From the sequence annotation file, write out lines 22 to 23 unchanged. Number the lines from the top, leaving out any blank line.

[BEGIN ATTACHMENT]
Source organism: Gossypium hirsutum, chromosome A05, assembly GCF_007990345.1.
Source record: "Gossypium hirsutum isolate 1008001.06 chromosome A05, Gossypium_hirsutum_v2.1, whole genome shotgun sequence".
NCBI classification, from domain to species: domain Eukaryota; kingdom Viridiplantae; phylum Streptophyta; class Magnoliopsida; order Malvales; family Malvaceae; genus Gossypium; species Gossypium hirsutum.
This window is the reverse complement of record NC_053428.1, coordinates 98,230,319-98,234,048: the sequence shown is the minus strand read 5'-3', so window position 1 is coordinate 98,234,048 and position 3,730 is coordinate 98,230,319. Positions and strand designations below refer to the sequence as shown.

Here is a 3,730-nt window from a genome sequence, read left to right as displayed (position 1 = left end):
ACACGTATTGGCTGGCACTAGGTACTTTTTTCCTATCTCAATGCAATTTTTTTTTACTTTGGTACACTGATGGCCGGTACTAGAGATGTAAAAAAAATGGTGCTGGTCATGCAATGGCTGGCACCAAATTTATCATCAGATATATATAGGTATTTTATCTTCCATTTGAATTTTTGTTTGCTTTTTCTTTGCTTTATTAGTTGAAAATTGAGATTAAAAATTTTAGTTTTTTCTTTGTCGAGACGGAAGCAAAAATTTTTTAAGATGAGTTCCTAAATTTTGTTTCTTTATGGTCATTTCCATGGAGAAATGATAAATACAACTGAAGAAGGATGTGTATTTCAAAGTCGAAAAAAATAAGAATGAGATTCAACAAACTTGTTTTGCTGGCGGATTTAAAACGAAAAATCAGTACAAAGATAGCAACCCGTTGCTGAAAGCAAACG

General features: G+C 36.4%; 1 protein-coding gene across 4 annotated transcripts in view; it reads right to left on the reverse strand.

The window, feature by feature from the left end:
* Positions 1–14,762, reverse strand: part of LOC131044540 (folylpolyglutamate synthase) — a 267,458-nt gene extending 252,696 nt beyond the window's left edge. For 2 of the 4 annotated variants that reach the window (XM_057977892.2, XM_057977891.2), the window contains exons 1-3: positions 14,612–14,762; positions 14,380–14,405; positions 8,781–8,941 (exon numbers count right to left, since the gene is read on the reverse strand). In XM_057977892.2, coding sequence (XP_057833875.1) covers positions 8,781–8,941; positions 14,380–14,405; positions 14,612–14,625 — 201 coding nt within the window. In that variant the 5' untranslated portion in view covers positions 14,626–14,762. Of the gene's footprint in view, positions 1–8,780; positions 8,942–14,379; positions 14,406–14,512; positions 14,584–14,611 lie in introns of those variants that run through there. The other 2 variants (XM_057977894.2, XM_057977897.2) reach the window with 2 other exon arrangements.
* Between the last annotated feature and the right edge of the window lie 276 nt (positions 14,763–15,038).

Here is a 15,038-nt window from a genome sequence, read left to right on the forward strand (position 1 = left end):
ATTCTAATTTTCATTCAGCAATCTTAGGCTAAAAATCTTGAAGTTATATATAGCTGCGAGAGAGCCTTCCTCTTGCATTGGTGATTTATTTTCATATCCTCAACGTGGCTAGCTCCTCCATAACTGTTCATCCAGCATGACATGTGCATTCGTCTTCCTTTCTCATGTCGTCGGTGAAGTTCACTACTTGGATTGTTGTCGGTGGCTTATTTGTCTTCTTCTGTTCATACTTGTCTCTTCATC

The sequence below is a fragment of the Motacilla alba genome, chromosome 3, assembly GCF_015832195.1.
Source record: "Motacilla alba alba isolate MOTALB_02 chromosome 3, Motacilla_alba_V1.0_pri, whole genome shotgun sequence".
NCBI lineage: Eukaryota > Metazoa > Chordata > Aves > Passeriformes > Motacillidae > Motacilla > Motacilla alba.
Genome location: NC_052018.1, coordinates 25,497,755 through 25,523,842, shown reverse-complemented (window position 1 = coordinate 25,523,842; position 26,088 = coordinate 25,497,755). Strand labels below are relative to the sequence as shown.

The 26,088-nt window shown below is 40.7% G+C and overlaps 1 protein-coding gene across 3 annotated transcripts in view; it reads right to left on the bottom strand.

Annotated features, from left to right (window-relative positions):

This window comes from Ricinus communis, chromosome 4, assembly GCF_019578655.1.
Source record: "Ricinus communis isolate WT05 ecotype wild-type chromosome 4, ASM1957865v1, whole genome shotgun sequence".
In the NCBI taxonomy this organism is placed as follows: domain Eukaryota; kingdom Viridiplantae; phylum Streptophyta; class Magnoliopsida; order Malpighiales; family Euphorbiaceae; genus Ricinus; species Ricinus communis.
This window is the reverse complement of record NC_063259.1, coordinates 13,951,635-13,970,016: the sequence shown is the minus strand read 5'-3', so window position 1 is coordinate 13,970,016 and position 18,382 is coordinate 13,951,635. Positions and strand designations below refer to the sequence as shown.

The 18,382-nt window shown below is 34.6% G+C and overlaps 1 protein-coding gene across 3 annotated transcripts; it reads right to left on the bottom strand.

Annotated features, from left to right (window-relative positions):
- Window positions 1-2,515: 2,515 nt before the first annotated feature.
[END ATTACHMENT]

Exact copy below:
This window is the reverse complement of record NC_063259.1, coordinates 13,951,635-13,970,016: the sequence shown is the minus strand read 5'-3', so window position 1 is coordinate 13,970,016 and position 18,382 is coordinate 13,951,635. Positions and strand designations below refer to the sequence as shown.

The 18,382-nt window shown below is 34.6% G+C and overlaps 1 protein-coding gene across 3 annotated transcripts; it reads right to left on the bottom strand.